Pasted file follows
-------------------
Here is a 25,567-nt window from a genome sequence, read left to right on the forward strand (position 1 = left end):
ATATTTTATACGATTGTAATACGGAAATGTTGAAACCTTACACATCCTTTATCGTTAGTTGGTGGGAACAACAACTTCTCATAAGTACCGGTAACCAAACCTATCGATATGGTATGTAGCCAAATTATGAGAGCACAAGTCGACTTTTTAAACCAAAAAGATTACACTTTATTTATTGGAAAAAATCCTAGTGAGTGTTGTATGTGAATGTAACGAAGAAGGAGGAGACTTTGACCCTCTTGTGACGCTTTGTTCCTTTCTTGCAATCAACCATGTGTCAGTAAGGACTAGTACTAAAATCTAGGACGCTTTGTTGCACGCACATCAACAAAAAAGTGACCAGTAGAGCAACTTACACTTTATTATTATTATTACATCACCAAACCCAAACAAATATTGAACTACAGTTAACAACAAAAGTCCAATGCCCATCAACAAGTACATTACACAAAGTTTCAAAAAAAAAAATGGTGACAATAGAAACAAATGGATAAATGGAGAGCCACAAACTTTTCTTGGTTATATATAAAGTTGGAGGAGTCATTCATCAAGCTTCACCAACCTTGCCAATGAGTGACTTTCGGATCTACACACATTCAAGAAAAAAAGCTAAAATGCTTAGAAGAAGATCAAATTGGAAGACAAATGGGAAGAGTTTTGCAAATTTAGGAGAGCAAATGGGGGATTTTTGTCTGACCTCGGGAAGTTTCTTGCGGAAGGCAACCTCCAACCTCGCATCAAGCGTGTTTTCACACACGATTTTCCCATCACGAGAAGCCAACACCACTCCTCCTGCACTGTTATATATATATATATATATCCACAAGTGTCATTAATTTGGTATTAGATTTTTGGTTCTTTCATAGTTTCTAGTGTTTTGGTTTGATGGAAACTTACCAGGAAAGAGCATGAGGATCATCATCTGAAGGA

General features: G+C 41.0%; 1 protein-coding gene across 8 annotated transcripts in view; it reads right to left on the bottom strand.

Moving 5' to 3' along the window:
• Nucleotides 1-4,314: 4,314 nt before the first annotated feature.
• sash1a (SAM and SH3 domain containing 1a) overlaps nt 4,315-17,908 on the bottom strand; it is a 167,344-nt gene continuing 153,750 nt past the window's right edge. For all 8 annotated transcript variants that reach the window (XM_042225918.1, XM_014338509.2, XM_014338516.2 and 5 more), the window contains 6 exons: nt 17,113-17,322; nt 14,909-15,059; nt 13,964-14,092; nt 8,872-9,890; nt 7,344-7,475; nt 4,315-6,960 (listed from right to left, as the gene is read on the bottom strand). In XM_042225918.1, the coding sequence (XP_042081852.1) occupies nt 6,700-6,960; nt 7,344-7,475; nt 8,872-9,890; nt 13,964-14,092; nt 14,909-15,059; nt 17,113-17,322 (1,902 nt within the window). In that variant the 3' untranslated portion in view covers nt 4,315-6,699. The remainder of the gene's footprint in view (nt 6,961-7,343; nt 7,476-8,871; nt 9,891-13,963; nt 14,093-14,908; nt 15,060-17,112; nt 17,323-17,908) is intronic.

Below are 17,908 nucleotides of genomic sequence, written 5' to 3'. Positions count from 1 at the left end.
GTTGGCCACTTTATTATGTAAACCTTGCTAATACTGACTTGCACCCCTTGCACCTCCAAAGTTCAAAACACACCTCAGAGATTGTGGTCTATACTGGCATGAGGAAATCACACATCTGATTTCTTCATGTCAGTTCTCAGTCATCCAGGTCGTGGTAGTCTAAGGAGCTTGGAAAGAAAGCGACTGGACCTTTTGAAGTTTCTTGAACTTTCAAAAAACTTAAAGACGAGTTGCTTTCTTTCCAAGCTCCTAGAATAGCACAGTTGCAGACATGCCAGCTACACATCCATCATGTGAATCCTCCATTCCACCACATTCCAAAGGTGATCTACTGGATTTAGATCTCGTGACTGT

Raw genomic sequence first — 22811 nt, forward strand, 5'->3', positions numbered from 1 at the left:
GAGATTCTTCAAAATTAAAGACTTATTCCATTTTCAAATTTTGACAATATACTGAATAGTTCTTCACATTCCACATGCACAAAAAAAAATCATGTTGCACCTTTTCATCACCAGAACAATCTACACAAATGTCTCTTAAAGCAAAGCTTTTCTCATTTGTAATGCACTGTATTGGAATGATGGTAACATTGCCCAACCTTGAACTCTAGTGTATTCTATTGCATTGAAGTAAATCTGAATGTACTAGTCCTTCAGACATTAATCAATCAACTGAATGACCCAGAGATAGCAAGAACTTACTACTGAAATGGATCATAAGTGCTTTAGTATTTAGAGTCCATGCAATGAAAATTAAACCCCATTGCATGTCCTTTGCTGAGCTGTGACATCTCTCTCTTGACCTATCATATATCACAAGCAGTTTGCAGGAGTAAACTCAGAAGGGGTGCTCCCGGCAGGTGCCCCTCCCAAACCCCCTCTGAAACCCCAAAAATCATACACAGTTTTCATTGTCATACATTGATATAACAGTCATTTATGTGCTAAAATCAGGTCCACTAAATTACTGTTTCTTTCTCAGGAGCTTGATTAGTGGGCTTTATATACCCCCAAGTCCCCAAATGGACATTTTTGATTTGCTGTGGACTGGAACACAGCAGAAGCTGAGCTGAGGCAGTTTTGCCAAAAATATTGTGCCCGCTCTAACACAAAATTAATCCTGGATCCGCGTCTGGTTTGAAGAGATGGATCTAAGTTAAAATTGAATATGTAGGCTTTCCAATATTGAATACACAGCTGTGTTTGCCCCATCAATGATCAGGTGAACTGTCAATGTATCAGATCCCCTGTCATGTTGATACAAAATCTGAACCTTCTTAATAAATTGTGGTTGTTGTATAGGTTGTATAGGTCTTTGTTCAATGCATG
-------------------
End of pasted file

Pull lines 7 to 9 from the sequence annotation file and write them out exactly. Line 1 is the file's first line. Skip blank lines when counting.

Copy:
Below are 17,908 nucleotides of genomic sequence, written 5' to 3'. Positions count from 1 at the left end.
GTTGGCCACTTTATTATGTAAACCTTGCTAATACTGACTTGCACCCCTTGCACCTCCAAAGTTCAAAACACACCTCAGAGATTGTGGTCTATACTGGCATGAGGAAATCACACATCTGATTTCTTCATGTCAGTTCTCAGTCATCCAGGTCGTGGTAGTCTAAGGAGCTTGGAAAGAAAGCGACTGGACCTTTTGAAGTTTCTTGAACTTTCAAAAAACTTAAAGACGAGTTGCTTTCTTTCCAAGCTCCTAGAATAGCACAGTTGCAGACATGCCAGCTACACATCCATCATGTGAATCCTCCATTCCACCACATTCCAAAGGTGATCTACTGGATTTAGATCTCGTGACTGT

Raw genomic sequence first — 22811 nt, forward strand, 5'->3', positions numbered from 1 at the left: